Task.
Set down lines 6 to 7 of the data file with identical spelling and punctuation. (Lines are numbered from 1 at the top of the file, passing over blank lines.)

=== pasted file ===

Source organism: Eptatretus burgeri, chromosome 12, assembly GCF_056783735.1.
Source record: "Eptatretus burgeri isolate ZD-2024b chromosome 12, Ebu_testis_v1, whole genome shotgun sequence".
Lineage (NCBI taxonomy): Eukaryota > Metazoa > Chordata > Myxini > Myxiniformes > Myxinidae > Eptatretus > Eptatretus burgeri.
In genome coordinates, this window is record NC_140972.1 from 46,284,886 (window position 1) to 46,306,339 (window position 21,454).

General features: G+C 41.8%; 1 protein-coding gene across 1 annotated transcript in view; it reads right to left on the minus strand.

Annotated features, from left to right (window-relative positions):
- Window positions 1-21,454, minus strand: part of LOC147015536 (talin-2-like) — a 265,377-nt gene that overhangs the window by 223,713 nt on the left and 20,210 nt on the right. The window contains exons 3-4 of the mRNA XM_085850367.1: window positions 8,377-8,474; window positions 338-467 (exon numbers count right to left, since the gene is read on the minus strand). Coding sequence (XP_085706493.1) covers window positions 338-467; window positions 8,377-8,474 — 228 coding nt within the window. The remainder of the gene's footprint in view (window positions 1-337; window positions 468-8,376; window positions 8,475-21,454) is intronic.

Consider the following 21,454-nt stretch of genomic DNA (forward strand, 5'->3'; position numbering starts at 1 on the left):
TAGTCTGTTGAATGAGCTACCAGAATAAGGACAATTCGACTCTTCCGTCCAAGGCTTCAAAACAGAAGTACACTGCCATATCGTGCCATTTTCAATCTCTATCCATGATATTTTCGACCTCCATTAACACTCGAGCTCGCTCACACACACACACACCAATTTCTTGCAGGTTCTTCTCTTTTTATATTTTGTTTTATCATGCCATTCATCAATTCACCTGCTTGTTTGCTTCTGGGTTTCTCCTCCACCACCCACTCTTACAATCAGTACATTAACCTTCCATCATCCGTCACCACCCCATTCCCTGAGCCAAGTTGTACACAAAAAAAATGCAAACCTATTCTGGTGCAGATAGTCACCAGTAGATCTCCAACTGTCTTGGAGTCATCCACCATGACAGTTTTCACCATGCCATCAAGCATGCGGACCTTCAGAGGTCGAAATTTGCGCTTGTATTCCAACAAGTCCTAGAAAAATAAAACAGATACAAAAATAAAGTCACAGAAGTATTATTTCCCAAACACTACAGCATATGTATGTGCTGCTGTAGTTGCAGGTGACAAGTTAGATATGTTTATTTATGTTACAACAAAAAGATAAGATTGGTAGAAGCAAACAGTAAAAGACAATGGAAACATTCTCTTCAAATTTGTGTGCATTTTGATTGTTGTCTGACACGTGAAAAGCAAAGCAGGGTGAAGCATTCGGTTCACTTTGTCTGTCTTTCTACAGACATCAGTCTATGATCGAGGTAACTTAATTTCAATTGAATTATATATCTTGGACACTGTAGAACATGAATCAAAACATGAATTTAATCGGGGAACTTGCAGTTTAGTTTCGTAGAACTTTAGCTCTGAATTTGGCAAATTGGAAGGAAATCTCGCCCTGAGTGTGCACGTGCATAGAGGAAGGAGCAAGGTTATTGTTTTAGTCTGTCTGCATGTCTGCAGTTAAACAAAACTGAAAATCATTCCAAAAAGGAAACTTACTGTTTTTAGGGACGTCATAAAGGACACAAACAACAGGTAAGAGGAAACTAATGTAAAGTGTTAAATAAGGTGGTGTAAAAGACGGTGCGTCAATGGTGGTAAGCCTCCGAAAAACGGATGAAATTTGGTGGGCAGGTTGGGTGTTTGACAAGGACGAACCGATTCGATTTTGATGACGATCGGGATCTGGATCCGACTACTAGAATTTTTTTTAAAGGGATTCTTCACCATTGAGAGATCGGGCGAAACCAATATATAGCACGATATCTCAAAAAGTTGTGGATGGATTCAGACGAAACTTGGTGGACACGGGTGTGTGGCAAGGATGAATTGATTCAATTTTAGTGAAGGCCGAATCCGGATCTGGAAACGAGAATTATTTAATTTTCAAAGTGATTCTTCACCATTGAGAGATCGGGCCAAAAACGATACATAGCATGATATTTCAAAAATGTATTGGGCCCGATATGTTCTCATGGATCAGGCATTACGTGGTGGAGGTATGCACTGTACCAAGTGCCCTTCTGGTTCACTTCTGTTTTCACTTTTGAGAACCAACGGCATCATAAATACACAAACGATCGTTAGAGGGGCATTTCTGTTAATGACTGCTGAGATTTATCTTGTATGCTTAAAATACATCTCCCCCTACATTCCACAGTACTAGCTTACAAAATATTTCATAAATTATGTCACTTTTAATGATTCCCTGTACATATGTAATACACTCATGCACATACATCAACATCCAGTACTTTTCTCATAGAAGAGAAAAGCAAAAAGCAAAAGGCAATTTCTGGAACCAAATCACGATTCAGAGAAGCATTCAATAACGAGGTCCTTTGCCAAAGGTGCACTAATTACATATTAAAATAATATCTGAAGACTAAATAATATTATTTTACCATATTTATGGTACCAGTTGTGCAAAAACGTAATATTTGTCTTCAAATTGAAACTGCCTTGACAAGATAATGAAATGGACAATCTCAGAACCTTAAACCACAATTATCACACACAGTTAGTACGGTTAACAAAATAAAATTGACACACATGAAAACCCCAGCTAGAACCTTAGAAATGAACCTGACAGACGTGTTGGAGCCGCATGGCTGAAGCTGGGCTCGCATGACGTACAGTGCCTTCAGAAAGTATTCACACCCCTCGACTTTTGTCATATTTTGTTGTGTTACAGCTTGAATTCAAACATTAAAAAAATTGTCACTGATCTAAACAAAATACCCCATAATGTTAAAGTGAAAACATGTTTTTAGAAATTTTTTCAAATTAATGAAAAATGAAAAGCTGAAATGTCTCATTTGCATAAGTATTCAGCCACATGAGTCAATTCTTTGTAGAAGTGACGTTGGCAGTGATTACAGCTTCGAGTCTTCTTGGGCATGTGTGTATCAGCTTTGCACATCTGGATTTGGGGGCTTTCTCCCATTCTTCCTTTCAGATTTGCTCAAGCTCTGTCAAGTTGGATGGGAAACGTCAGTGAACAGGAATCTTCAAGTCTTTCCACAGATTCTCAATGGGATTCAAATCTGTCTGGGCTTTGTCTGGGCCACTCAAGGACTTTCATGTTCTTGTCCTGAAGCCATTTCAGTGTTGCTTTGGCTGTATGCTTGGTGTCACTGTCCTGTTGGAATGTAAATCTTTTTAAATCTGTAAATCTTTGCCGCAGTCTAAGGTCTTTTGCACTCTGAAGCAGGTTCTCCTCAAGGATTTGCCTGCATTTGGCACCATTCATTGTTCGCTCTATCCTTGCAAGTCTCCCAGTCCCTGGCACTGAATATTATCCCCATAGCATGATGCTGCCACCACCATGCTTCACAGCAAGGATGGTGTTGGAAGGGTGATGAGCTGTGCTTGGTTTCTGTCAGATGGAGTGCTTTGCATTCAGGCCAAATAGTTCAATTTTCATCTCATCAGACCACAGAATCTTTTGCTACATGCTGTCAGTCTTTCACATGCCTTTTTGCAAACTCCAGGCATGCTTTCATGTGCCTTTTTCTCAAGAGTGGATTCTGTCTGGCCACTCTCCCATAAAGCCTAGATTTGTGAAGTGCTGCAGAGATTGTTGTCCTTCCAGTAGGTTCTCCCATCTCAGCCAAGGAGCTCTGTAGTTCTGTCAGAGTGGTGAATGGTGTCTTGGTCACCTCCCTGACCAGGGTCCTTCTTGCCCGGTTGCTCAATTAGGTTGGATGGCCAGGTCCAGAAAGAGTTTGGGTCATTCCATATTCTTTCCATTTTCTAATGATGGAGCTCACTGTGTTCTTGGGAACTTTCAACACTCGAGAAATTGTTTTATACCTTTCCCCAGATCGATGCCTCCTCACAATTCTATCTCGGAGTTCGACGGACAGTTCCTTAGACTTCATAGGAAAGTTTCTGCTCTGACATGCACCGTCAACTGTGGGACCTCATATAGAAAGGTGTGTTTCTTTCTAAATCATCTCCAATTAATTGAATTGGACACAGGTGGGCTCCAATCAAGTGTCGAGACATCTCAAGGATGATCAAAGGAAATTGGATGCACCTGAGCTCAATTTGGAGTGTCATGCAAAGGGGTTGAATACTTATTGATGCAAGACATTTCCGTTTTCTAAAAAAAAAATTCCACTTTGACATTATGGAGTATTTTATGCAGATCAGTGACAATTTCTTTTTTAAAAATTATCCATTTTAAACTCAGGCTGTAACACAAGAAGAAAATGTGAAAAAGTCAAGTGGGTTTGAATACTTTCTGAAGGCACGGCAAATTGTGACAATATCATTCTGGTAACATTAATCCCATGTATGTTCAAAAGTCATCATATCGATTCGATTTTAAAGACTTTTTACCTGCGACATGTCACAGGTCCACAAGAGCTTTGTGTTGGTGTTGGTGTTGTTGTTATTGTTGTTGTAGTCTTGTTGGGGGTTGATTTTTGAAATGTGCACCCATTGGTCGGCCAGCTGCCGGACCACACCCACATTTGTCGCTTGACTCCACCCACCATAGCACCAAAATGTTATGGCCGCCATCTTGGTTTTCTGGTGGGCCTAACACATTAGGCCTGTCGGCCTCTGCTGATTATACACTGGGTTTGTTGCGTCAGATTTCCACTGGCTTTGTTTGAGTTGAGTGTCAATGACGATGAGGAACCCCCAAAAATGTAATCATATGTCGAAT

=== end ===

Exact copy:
Annotated features, from left to right (window-relative positions):
- Window positions 1-21,454, minus strand: part of LOC147015536 (talin-2-like) — a 265,377-nt gene that overhangs the window by 223,713 nt on the left and 20,210 nt on the right. The window contains exons 3-4 of the mRNA XM_085850367.1: window positions 8,377-8,474; window positions 338-467 (exon numbers count right to left, since the gene is read on the minus strand). Coding sequence (XP_085706493.1) covers window positions 338-467; window positions 8,377-8,474 — 228 coding nt within the window. The remainder of the gene's footprint in view (window positions 1-337; window positions 468-8,376; window positions 8,475-21,454) is intronic.